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Ask Guillermo J. Senmartin, Esq. Your Own...
Guillermo J. Senmartin, Esq.
Guillermo J. Senmartin, Esq., Immigration Lawyer
Category: Immigration Law
Satisfied Customers: 108643
Experience:  10+ years of experience in various aspects of U.S. Immigration Law.
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I want to know if this is the right time to petition my husband

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I want to know if this is the right time to petition my husband through my son who is a citizen but I fear this: When my husband came in, he was detained and held as a witness to human trafficking charges for the "coyote", he was released and given a paperwork and was told that he could come back in 5 years and request a residence. He lost those papers. but we requested his files and it shows what we believe to be deportation paperwork, but he entered before the 5 years, probably just a year after that in 1988. Is he still in trouble? or can we still petition him with the waiver I-601???

Hello. Thank you for using our service. All I ask is that before you sign off, you rate me positively. If you are inclined to use the "poor service" or "bad service" options, please ask follow-up questions first and give me a chance. Sometimes the law doesn't have a good solution, but I will try hard to find it if it is available.


You mean he entered the U.S. illegally after a deportation?

Customer: replied 4 years ago.

Ok. I understand. Yes, I believe he was deported in 1987 or 1988 for 5 years but we are not sure, there is a document signed by a judged, so we assume that is it. He returned around 11 or 12 months later.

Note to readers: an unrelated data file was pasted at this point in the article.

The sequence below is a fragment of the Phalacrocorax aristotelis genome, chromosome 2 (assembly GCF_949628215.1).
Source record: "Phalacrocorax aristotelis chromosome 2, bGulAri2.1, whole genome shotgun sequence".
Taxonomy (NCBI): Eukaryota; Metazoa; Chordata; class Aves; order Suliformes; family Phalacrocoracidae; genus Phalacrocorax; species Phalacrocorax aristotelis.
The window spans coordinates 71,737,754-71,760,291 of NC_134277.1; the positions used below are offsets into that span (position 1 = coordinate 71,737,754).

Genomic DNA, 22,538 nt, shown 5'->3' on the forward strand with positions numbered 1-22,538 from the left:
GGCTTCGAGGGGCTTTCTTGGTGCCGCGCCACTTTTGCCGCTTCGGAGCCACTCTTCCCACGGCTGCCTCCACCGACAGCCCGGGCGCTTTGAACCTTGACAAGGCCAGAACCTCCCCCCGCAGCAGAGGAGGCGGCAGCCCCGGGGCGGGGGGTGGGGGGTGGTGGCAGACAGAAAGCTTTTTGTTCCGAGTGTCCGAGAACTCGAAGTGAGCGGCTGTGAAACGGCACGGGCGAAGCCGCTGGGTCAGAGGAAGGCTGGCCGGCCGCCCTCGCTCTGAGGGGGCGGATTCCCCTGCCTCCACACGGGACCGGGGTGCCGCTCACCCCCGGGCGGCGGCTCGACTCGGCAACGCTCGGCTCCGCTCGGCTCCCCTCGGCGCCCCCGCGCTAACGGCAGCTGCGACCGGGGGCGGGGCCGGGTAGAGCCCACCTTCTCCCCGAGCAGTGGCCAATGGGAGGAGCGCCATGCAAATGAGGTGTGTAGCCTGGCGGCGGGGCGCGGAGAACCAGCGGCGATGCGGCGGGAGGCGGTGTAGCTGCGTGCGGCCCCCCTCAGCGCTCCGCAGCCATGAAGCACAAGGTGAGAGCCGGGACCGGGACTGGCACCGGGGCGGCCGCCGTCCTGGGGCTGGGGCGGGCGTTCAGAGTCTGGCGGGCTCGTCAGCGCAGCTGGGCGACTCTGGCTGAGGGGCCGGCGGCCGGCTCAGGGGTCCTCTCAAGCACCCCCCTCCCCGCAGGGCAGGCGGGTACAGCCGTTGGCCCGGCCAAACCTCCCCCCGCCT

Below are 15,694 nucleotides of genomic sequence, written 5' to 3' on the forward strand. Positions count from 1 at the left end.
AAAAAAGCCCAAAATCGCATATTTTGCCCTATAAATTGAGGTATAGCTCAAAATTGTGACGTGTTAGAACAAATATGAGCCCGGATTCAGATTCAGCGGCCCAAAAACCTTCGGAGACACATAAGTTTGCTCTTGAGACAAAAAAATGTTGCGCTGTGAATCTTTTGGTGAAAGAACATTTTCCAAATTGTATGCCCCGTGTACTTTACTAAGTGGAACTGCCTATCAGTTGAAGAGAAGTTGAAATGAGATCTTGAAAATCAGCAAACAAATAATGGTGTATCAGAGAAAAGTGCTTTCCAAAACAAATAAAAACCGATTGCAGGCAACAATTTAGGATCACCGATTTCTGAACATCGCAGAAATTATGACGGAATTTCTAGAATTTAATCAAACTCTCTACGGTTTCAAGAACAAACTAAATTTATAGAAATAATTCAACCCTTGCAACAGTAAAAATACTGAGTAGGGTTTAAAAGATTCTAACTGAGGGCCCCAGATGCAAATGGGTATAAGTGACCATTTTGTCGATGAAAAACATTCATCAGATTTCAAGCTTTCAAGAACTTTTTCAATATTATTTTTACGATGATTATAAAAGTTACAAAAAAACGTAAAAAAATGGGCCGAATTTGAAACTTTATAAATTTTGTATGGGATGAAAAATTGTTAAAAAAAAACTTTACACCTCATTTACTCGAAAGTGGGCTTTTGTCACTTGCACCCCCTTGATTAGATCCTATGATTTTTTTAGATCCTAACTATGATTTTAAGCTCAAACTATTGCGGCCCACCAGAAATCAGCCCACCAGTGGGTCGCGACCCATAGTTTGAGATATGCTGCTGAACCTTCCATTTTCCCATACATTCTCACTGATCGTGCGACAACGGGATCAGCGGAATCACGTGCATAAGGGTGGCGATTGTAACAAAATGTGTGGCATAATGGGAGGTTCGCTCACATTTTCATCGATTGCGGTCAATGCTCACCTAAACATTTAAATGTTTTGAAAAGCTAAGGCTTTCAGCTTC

Then I would not risk it. As things stand right now, the new I-601 waiver could be a trap. Why? Because right now there are millions of undocumented persons in the U.S. that are married to U.S. Citizens and even have U.S. Citizen children but they do not leave because they are afraid to be stuck outside for 10 years. What has changed is that before, a person had to leave the U.S. and spend around 15 months or so while waiting for their appointment at the U.S. Embassy or Consulate in their home country and then HOPE that they got approved, but the change is that now they say that the same person can apply inside the U.S., supposedly get a pre-approval, but they still have to leave the U.S. and present themselves to the U.S. Embassy or Consulate. So why do I think it may be a trap? Because it could very easily be a way to just get those many millions of people to finally leave the U.S. and once they are outside, they can still be denied the waiver even though they have a "pre-approval". I just don't trust that. So at the very least, I would wait at least 6 months or more after they implement it (which is supposed to be in March of this year) to see how many of those pre-approvals turn out to be true approvals at the end and to see how many of those people actually come back. Here is an official link:


Keep in mind, that in order to qualify, it is ONLY the hardship of a U.S. Citizen or U.S. Lawful Permanent Resident spouse or parent that counts. The hardship of children does not count.


I would wait until immigration reform comes out that I am truly hoping will be there year. Unfortunately, there is no way to know when it will come out and who it will help, but I think he should wait. Please let me know if you have additional questions and please do not forget to rate my service to you (not the state of the law) as that is the only way that I can get credit for my assistance. Even after you rate the service, I can still answer additional questions for you without additional charge. If you do rate me positively, a bonus is always appreciated. If you would like to request me in the future, just go to Thank you!

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